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There is a new book out that may best be described as the Yellow Pages of software. It is "The Software Encyclopedia 1989: A Comprehensive Guide to Software Packages for Business, Professional or Personal Use," published by R.R. Bowker.

The last part of the subtitle is a bit deceptive. At $179.95, it would seem to be a hefty price for personal or home use. And it is hardly something to read while lounging on the sofa on a Sunday afternoon. Its two volumes contain 2,105 pages, listing 20,000 software packages for the microcomputer.Listings are given by title and publisher in one volume and system compatibility and application in the other.

But if you have a serious need for an all-inclusive list of software and what it does or if you purchase software on a more than casual basis, this work may be for you.

Since much of the time you know the name of the software that interests you, the title section provides a description of the software and its retail price.

The publishers section lists addresses and phone numbers of the publishers.

The section I found most helpful is the System Compatibility and Applications, which spells out on which of the 14 major operating systems the software works. The section is grouped into application listings according to the operating systems.

The IBM PC family and MS-DOS compatibles head the list of operating systems, which also include all of the Apple II family; the Macintosh; Atari 8-bit and ST; Commodore 8-bit and Amiga; CP/M and MP/M environments; and the UNIX and UNIX-like environments. The Radio Shack TRS-80 and Texas Instrument home computers also are represented.

Both volumes give a description of the software.

Those looking for bargains may find one since shareware as well as commercial software is listed.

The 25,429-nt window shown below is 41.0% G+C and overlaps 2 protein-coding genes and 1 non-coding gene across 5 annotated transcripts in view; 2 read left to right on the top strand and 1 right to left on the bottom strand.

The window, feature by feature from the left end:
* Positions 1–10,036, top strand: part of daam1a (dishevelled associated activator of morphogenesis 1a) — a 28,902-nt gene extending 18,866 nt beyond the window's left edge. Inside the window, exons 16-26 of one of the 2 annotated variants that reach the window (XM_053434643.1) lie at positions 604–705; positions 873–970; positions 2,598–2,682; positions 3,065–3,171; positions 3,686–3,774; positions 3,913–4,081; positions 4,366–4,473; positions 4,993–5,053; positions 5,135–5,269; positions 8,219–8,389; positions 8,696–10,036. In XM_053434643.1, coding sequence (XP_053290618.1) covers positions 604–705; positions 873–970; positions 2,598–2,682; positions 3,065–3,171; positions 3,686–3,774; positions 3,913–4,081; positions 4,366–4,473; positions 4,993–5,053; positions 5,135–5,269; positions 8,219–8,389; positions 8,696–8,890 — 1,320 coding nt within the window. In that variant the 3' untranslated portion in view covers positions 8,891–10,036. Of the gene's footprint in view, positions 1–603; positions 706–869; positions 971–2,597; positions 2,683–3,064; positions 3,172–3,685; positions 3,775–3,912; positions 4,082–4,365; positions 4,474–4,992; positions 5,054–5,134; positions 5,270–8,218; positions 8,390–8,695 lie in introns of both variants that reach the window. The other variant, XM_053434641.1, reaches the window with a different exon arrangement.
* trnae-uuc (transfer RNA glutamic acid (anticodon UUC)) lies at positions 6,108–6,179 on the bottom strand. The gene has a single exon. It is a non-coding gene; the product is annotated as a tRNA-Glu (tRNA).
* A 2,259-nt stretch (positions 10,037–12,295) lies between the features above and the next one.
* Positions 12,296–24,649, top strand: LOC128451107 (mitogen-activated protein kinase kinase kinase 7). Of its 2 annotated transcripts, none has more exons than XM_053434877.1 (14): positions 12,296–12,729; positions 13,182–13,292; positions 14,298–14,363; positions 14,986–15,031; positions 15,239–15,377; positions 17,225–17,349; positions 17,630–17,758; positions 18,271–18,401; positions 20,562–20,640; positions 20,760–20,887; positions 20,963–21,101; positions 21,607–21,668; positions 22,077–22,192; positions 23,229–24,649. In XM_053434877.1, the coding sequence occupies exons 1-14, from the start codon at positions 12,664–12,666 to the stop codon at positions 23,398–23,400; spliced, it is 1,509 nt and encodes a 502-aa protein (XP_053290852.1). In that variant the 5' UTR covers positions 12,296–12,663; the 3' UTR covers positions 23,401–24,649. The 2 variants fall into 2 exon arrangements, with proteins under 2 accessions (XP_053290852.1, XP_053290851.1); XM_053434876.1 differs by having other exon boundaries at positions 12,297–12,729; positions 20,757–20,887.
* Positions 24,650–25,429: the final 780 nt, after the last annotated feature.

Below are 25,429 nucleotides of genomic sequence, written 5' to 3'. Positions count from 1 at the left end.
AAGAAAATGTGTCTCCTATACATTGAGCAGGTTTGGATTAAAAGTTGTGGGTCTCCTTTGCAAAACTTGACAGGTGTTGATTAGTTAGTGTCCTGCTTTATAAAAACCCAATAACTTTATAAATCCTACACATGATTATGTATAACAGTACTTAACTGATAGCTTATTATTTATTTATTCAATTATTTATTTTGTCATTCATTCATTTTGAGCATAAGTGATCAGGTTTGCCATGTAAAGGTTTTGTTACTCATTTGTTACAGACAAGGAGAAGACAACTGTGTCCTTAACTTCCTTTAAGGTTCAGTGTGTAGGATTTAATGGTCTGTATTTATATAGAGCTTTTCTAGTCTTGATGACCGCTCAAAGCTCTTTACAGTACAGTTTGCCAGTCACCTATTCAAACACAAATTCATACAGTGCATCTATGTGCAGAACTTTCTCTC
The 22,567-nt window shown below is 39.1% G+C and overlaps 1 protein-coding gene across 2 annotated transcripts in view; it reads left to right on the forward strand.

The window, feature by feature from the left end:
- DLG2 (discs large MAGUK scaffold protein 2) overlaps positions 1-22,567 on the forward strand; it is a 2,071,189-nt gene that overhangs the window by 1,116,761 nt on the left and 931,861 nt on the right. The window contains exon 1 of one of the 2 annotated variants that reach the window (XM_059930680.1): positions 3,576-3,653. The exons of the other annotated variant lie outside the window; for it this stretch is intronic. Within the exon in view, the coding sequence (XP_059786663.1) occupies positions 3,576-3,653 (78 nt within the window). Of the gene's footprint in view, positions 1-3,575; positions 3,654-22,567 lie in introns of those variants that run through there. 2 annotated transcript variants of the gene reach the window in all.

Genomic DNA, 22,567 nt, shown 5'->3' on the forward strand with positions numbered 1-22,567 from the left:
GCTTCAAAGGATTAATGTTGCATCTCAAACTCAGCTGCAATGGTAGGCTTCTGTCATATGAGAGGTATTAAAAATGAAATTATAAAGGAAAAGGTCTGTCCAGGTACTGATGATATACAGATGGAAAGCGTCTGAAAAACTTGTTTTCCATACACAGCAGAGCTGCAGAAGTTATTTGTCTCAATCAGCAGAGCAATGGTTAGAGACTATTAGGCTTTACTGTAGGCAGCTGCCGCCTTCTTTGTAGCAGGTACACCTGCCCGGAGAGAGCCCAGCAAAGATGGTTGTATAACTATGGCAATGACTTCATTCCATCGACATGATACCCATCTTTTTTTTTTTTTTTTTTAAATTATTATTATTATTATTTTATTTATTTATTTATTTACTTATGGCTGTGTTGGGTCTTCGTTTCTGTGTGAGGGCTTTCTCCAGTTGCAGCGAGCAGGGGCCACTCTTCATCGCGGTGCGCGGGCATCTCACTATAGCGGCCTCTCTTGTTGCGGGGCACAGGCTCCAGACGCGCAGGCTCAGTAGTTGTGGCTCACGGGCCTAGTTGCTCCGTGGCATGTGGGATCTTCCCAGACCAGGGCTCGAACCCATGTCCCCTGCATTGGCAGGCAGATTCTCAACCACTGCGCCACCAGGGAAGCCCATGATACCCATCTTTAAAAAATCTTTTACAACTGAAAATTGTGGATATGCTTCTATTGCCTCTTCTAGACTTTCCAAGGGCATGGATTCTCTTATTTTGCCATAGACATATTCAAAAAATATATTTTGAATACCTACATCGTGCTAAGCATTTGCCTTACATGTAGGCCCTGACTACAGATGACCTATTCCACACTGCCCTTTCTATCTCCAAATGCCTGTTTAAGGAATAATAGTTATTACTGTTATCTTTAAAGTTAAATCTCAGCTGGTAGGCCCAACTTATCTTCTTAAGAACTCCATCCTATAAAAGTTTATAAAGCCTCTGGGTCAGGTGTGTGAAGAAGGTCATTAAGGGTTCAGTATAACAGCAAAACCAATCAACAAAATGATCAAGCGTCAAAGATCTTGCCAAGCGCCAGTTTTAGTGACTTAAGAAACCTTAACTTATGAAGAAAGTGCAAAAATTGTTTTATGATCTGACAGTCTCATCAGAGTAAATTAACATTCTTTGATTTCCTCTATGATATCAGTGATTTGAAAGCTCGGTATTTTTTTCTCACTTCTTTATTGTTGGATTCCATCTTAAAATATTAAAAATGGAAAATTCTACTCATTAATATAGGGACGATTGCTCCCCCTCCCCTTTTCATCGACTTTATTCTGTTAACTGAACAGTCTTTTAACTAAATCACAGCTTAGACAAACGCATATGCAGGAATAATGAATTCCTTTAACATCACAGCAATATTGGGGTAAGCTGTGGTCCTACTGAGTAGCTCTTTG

Some of the 38 major applications groups listed are:

Accounting, banking, database management, desktop publishing, games and entertainment, graphics, hobbies, integrated software, legal, marketing and sales, medical, personal computing, personal finance and budgeting, programming tools, real estate, spreadsheets, telecommunications and word processing.

The book contains no reviews. What it does have are system requirements for each package and short but very descriptive explanations of the purpose of each software package.

All of the better known biggies like Wordperfect and Lotus 1-2-3 are listed, of course.

One of the more esoteric programs listed is Residential Cooling & Heating Loads Program: RHVAC. This $395 program by Saleem Chaudhary, published by Elite Software Development Inc., is for IBM and compatibles. It calculates heating and cooling loads on buildings with as many as 100 zones and 100 air systems.

Another is Momars by Allied Support. This $3,495 program for the Apple Macintosh family is a Medical Office Managements & Accounts Receivable System.

While I said this is not for sofa reading, it is useful and an excellent tool for frequent purchasers of software.

The 1989 edition, the fourth, has added 4,000 new titles since the previous edition.